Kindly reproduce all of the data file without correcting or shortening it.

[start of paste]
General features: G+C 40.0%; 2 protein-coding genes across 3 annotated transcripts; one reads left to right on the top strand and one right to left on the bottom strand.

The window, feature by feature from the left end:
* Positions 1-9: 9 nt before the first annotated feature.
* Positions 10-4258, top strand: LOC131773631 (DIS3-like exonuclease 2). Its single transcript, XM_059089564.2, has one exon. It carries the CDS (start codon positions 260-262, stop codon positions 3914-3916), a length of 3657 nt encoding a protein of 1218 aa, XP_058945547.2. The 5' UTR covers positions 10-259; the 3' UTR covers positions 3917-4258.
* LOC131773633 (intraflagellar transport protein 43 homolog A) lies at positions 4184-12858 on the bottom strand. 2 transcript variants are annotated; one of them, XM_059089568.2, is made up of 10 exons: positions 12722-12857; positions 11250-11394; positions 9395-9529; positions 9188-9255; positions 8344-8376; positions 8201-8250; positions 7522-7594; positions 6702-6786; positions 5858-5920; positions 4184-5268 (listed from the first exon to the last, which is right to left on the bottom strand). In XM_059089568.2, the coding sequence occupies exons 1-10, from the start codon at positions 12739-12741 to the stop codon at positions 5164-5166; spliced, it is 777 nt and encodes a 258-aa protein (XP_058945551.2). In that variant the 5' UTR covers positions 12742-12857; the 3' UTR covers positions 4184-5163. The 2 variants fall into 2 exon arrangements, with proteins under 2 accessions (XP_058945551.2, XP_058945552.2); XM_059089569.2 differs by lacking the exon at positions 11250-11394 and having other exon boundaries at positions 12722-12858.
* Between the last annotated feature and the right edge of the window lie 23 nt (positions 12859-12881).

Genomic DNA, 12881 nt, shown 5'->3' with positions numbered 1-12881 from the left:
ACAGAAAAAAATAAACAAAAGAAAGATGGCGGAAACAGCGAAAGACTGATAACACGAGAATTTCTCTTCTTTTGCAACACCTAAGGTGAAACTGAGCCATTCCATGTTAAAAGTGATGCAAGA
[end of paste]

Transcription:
General features: G+C 40.0%; 2 protein-coding genes across 3 annotated transcripts; one reads left to right on the top strand and one right to left on the bottom strand.

The window, feature by feature from the left end:
* Positions 1-9: 9 nt before the first annotated feature.
* Positions 10-4258, top strand: LOC131773631 (DIS3-like exonuclease 2). Its single transcript, XM_059089564.2, has one exon. It carries the CDS (start codon positions 260-262, stop codon positions 3914-3916), a length of 3657 nt encoding a protein of 1218 aa, XP_058945547.2. The 5' UTR covers positions 10-259; the 3' UTR covers positions 3917-4258.
* LOC131773633 (intraflagellar transport protein 43 homolog A) lies at positions 4184-12858 on the bottom strand. 2 transcript variants are annotated; one of them, XM_059089568.2, is made up of 10 exons: positions 12722-12857; positions 11250-11394; positions 9395-9529; positions 9188-9255; positions 8344-8376; positions 8201-8250; positions 7522-7594; positions 6702-6786; positions 5858-5920; positions 4184-5268 (listed from the first exon to the last, which is right to left on the bottom strand). In XM_059089568.2, the coding sequence occupies exons 1-10, from the start codon at positions 12739-12741 to the stop codon at positions 5164-5166; spliced, it is 777 nt and encodes a 258-aa protein (XP_058945551.2). In that variant the 5' UTR covers positions 12742-12857; the 3' UTR covers positions 4184-5163. The 2 variants fall into 2 exon arrangements, with proteins under 2 accessions (XP_058945551.2, XP_058945552.2); XM_059089569.2 differs by lacking the exon at positions 11250-11394 and having other exon boundaries at positions 12722-12858.
* Between the last annotated feature and the right edge of the window lie 23 nt (positions 12859-12881).

Genomic DNA, 12881 nt, shown 5'->3' with positions numbered 1-12881 from the left:
ACAGAAAAAAATAAACAAAAGAAAGATGGCGGAAACAGCGAAAGACTGATAACACGAGAATTTCTCTTCTTTTGCAACACCTAAGGTGAAACTGAGCCATTCCATGTTAAAAGTGATGCAAGA